OpenStreetMap: open data that create services and jobs for everybody

OpenStreetMap (OSM) is the Wikipedia applied to mapping: a digital map of the whole world that everybody can contribute to draw. The results is maps that you can print, use with several GPS navigation systems or customize at will. The most important characteristic of OSM maps, however, is another one: everybody can freely, legally reuse them for any purpose, including (unlike Google Maps) for commercial activities. This is why maps like those of OSM can help people to find… a job!

Maps everywhere, from blankets to walls

I recently discovered, thanks to Maurizio Napolitano, Pistill SF: “a San Francisco company that sells blankets and napkins on which they print a map of the place you like”, whatever that place is, from Bora Bora to the neighborhood where you actually live, work or study. If you want to know more about Pistill SF or buy their products, do visit their website. Here we’re going to talk about something else: how can Pistill SF be a profitable business, at the lowest possible cost?

The answer is easy: because the maps that they print on those blankets and napkins are just those from OSM, and they can do it just because those maps are legally reusable for free, without wasting months to asks for permissions everywhere, or file mountains of paperwork.

So, what we have here is somebody who has a job thanks to, and only because of, OpenStreetMap. And we also have something else, that comes from the same place but is much more interesting: just because everybody can use those maps, it looks to me like everybody could, in any part of the world, to legally start a company like Pistill SF (1). This would be better for people that wants those products and live close to that company, since they could have them without paying international shipping fees, having a paypal account or knowing English.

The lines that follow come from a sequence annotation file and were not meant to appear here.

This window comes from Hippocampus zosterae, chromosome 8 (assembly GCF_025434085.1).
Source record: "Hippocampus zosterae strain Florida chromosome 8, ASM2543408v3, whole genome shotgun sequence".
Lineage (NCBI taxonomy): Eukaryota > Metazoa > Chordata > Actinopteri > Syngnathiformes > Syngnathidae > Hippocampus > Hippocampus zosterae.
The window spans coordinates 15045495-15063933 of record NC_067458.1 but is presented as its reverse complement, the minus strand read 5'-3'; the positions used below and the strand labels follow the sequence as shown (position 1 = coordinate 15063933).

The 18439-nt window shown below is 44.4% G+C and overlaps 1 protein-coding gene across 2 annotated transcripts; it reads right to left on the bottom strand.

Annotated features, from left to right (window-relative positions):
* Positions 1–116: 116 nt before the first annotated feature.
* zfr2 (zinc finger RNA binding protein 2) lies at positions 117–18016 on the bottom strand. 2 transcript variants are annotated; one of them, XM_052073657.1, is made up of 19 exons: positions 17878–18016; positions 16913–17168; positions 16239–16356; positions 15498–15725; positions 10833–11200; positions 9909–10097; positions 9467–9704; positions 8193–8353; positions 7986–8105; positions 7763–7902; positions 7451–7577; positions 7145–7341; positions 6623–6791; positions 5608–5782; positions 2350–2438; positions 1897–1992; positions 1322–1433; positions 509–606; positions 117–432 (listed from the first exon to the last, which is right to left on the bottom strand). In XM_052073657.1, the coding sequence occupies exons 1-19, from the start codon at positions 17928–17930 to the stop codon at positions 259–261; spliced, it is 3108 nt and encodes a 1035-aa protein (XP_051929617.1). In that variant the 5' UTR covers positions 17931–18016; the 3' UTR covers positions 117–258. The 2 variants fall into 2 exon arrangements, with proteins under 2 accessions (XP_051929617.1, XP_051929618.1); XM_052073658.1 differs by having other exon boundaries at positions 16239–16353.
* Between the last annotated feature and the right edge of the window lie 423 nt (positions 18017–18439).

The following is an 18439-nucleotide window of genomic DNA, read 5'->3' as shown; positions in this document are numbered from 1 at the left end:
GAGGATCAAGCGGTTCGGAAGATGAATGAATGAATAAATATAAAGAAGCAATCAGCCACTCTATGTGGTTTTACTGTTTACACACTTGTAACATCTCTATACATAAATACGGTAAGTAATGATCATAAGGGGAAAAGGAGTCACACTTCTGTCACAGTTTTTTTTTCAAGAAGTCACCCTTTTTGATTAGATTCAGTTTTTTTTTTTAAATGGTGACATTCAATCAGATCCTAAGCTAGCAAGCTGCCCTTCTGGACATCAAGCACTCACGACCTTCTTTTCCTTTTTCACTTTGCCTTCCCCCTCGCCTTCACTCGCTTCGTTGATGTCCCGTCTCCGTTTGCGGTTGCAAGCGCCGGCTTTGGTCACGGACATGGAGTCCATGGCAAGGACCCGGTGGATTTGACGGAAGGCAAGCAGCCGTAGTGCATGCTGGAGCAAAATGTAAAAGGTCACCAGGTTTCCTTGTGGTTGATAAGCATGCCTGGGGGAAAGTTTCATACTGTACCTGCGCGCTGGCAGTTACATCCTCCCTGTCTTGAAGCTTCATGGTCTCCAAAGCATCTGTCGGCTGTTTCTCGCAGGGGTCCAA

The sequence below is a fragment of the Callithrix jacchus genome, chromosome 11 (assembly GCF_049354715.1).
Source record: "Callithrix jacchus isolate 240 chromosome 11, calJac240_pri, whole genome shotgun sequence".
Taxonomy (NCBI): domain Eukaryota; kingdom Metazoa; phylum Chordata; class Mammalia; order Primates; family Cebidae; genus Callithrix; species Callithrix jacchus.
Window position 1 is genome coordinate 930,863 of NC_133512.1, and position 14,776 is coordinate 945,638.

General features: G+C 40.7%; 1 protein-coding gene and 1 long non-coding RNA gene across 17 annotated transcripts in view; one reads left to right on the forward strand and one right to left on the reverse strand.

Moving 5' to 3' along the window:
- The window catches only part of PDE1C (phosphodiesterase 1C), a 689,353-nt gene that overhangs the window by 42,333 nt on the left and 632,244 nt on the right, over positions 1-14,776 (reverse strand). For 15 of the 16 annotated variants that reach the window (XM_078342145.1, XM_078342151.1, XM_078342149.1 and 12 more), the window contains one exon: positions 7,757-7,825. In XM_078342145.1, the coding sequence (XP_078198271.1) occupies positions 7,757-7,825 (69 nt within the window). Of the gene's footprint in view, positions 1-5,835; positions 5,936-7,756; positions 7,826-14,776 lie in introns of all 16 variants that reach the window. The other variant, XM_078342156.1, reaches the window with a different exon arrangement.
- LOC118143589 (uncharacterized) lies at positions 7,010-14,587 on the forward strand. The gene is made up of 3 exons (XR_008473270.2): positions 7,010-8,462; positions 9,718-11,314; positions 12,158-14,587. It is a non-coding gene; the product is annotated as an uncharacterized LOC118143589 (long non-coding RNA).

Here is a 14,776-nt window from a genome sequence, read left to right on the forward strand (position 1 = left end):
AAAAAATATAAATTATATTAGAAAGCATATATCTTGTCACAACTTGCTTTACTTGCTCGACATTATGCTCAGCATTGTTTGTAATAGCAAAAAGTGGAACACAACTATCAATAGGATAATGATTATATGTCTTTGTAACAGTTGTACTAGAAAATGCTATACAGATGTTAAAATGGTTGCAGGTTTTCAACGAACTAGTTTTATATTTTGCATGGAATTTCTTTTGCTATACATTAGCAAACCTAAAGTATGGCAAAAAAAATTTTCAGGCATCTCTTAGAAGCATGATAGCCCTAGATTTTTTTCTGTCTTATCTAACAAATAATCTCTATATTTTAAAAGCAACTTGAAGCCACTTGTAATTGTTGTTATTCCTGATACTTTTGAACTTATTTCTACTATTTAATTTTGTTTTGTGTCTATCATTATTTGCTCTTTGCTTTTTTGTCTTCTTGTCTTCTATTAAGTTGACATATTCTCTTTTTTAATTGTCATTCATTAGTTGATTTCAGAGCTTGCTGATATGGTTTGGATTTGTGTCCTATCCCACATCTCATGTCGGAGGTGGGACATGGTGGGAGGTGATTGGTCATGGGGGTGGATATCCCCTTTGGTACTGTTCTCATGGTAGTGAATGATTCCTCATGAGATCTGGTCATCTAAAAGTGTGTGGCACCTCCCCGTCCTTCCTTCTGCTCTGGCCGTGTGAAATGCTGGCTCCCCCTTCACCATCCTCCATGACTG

From the same OSM maps you can create, and in some cases people are already doing it, lots of other products and services. Giant wall-maps on canvas, like those of Ikea, jigsaw puzzles, walkability maps for home buyers only scratch the surface of what’s possible with open maps (other suggestions in the comments are very welcome!). Since the maps can be customized in a thousand ways, they also are an excellent base for gadgets for special events, maps on demands for tourists and so on.

All these suggestions have three things in common: they can be done without lots of money, without being professional software developers (meaning that they can create jobs in all sectors for people with any skills, not just programmers) and cannot be easily outsorced to the other side of the world as is the case with many other jobs. If the map-based products are built on demand, in the same city where they are sold, they’re also greener than stuff that had to cross half a planet inside some container before arriving to the store. Come on guys, what are you waiting for?

Let me stress once more that all this is possible just because of the fact that the public data of which the OSM maps are made are open, that is freely usable by everybody, for any purpose. Besides, maps are only one of the many fields in which open public data can create jobs, or really efficient public services (read here for an example of open water management).

Even if you couldn’t care less about software, the examples you just read may be enough to prove that Open Data can create new interesting jobs for everybody. If you want to know more about the benefits of Open Data, you’re welcome to read the Open Data, Open Society report (2)

  1. without, obviously, infringing on their trademarks and similar rights, which are a totally different story. Please DO check the details with a lawyer, if you really want to do something like this. And if you do it, please let me know!

  2. if you live in one of the EU-15 countries you should also ask your City and Region administration to participate in the Open Data, Open Society survey.